The term might raise a few eyebrows but according to world-renowned sleep expert James McKenna, Ph.D., director of the Mother-Baby Behavioral Sleep Laboratory at the University of Notre Dame, "breastsleeping" is an ideal sleep arrangement for new mothers and their infants.
McKenna wrote a peer-reviewed commentary piece recently called "There is No Such Thing as Infant Sleep, There is No Such Thing as Breastfeeding, There is Only Breastsleeping" to present the concept, which is exactly what it sounds like: Bed-sharing combined with breastfeeding throughout the night. The piece, which was co-authored by Notre Dame assistant professor Lee Gettler, Ph.D., argues that breastsleeping is a much safer sleep configuration for mothers and their infants.
"When a mother breastfeeds her baby and then bed shares, it's a much, much safer environment than if a mother were bottle feeding and bed-sharing," McKenna says. "We know that the breastsleeping mother/baby pair both sleep in lighter stages, which makes them more sensitive to the behavior of the other. When babies are bottle fed, they move around a lot and have a much harder time waking up to breathe."
But not all experts are on board with this arrangement.
"The recommendation from the American Academy of Pediatrics is that an infant be placed in a crib with a tight-fitting sheet over a firm mattress. There should be nothing else in the bed—no pillows, no blankets, no stuffed animals. Bed-sharing is not recommended," says Diane Ashton, M.D., deputy director of medical affairs at March of Dimes. "[Breastsleeping] appears to be equivalent to bed-sharing so I would assume that the risk is the same."
Ashton cites suffocation, entrapment in pillows or blankets, falling out of the bed or being suffocated by the parents themselves as potential dangers associated with bed-sharing.
"There was a recent study that came out where they had looked at a large number of infant deaths and identified that almost 70 percent were associated with bed-sharing," Ashton says.
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It's never worth putting your baby in danger, but there's one incredibly compelling argument for McKenna's proposed model.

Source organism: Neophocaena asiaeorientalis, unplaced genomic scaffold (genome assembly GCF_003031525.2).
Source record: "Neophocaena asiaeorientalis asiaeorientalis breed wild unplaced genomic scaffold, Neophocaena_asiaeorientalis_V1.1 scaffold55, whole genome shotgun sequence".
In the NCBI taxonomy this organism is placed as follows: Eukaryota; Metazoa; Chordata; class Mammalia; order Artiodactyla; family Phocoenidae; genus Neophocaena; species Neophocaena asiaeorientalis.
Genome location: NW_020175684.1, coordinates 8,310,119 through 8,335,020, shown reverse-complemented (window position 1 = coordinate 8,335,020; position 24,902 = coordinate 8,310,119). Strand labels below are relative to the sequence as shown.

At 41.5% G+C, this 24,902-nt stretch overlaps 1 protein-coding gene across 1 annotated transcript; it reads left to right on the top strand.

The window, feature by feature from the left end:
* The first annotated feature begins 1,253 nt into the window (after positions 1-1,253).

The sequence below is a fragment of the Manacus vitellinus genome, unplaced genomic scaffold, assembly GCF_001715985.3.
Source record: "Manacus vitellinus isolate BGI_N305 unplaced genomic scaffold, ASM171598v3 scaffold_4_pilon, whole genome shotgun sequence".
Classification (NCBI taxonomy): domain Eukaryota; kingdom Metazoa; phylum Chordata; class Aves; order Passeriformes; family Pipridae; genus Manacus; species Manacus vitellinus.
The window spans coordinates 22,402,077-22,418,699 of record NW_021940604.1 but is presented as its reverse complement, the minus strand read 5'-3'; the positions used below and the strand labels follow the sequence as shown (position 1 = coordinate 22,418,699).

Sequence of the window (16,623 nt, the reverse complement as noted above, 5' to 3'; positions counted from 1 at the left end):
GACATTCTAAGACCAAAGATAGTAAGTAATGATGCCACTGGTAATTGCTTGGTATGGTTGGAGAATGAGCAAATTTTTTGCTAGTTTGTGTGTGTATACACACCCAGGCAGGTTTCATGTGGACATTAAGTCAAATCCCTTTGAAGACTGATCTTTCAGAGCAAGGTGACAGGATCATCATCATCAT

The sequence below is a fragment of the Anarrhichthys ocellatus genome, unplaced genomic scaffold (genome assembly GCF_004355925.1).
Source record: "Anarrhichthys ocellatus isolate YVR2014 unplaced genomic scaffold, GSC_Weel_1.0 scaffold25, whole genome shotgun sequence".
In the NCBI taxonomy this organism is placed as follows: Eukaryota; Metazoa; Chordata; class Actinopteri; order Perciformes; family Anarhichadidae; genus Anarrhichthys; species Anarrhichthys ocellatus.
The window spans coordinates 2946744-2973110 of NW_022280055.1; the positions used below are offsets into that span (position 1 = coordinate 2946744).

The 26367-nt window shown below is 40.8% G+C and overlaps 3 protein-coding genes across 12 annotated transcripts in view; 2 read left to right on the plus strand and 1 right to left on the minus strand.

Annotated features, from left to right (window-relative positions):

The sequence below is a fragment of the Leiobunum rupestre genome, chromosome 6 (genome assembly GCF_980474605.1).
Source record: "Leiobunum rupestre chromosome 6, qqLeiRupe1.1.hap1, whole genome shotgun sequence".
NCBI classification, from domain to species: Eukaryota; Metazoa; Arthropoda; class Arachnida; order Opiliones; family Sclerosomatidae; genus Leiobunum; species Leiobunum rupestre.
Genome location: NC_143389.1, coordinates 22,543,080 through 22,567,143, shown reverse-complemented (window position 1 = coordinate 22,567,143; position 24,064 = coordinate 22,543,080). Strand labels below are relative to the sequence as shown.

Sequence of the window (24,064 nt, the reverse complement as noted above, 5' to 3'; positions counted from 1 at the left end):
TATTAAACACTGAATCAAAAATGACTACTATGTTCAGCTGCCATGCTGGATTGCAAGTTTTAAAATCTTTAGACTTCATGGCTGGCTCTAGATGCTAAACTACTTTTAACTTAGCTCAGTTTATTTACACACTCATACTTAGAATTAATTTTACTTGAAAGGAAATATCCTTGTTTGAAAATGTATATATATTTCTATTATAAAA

"It's so much more convenient for mothers in terms of not getting up three or four times a night every time the baby wants to feed," McKenna says. He also mentions that breastsleeping mothers can expect to get about an hour more sleep per night than their solitary sleeping counterparts.
"The solitary sleeping moms lost that sleep when they were trying to get the baby back to bed," McKenna explained. "We've learned that [when the baby cries after feeding,] it's not the baby wants more milk, it's that they want the contact with the mother. I call them contact seekers. These are the kinds of things that make breastsleeping a real human activity. This is human behavior not subject to nullification," McKenna says.
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McKenna and Gettler's piece mentions that bed-sharing can double or even triple the number of times an infant is breastfed through the night as well as the idea that being breastfed often may ward off sudden infant death syndrome (SIDS).
"[Breastsleeping] helps mom manage her milk supply much better and the value of breast milk is even greater when the dosages go up," McKenna says. McKenna and Gettler also point out that there are other factors at work—like sleep position, drug/alcohol use, pacifier use and whether or nor the infant was being breastfed at the time of death—which can alter bed-sharing statistics.
Ashton agrees that mothers tend to be sleep-deprived in the first few months of infancy, but continues to advocate for parents and their infants to sleep separately. "You have to weigh the risks and the benefits and the risks are clear. I think that really has to be taken seriously when parents are making these decisions," she says.
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